RECTILINEAR CORNER SHARPNESS
The Red Sea trip also gave me the chance to shoot the rectilinear 17-35mm in some more detailed field tests. As I elaborated in my D3 review, one of the potential downsides of FX is the blurred corners of wide rectilinear lenses, which have the potential to be more prevalent on the larger format.
With the D3 I was satisfied with the corner sharpness with this lens when shooting the great white sharks in Guadalupe. But I would be the first to admit that images with blue ocean in the corners is hardly a challenging test. Red Sea reefs would be a tougher proposition with plenty of detail that needed to be retained in the corners. I used the 17-35mm with a +4 dioptre behind a Subal FE2 dome and a port extension ring and shot several scenes at a range of apertures using the widest end of the zoom (17mm).
Crops (50%) from bottom left corner:
The corner sharpness results from the 17-35mm are better than I had expected. I shot subjects that I thought would highlight corner sharpness problems. I using the lens at the widest zoom setting, choosing subject matter close to the camera and lighting the entire frame, to reveal detail in the corner of the frame. I find these results completely useable at apertures of F8 and above and they even stand up well to a pixel peeping examination. As I found in my D3 review, this lens (or at least my port setup for it) is prone to chromatic aberrations on areas of high contrast (in this case tips of the fire coral). When I get a FX camera of my own I intend to experiment with my port setup and would expect to improve this performance further.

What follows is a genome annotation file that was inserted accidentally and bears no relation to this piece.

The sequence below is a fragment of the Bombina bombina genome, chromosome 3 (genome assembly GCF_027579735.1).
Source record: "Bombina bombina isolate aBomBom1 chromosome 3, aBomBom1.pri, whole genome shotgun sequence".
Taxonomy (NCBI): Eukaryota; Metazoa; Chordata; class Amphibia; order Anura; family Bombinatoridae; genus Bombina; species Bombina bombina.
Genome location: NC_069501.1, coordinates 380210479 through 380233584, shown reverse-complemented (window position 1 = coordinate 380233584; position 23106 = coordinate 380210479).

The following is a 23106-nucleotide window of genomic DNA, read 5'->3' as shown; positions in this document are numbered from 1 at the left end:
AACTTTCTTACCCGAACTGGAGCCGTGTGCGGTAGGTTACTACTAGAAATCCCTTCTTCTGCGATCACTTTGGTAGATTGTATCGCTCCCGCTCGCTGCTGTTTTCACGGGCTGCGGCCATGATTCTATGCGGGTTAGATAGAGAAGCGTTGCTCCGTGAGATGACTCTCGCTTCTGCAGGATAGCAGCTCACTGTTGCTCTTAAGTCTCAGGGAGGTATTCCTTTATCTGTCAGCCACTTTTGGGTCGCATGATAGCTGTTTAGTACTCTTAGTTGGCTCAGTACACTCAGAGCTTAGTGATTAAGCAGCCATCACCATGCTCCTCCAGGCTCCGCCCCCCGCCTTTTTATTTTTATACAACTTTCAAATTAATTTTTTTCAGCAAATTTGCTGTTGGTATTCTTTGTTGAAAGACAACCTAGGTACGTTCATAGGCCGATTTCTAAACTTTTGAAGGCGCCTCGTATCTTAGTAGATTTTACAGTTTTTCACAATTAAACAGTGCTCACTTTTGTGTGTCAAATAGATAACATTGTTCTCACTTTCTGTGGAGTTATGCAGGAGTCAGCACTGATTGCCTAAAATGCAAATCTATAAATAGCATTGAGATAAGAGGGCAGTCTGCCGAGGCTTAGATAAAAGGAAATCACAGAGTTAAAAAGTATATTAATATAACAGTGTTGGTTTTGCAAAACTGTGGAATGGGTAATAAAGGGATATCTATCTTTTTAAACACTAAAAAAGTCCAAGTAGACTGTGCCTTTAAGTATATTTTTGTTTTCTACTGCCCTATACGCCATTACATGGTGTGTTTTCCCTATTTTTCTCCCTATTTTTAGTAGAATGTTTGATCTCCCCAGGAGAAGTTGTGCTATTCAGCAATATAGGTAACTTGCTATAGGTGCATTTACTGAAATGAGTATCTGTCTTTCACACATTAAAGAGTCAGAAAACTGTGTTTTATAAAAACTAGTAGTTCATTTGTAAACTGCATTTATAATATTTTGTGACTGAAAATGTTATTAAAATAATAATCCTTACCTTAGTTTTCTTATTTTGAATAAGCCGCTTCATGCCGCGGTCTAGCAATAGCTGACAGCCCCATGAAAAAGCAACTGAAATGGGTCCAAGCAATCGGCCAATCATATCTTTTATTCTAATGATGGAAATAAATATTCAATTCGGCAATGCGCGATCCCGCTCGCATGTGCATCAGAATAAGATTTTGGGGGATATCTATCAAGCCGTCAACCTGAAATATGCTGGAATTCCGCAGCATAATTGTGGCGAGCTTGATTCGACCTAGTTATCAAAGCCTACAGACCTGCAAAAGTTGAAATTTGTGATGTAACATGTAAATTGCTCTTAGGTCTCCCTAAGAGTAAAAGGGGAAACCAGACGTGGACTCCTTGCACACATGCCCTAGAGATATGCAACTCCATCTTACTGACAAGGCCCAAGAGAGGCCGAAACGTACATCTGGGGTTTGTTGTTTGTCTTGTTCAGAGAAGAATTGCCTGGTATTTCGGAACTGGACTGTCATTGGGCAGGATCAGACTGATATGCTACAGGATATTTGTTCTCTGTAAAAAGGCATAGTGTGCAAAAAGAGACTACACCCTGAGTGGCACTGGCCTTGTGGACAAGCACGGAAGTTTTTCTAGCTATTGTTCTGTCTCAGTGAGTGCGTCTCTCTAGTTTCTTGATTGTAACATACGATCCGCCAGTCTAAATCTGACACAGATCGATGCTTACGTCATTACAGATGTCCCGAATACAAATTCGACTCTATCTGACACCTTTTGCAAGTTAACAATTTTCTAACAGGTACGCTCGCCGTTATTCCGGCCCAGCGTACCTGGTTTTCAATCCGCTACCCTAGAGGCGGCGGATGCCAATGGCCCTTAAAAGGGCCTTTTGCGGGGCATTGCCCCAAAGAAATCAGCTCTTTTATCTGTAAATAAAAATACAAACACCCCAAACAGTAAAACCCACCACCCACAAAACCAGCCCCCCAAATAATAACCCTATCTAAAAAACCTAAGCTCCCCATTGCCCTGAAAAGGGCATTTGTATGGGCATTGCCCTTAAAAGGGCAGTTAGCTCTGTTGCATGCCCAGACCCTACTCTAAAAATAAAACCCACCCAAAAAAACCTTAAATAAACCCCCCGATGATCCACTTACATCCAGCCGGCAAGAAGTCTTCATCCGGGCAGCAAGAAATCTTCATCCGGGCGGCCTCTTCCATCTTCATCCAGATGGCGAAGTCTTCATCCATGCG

I also had another chance to experiment using the auto focus fine-tine feature to apply a focus offset, closer to the camera, for the 17-35mm in an attempt to improve corner sharpness. Frustratingly, the results were inconclusive really because the corner sharpness was so decent in the first place. In the end I could not tell any difference between the before images and the after ones, which suggests that first the effect is not very large and second I need some more controlled conditions to observe it. I’ll try and get the 17-35mm and a D700 or D3 in the pool soon.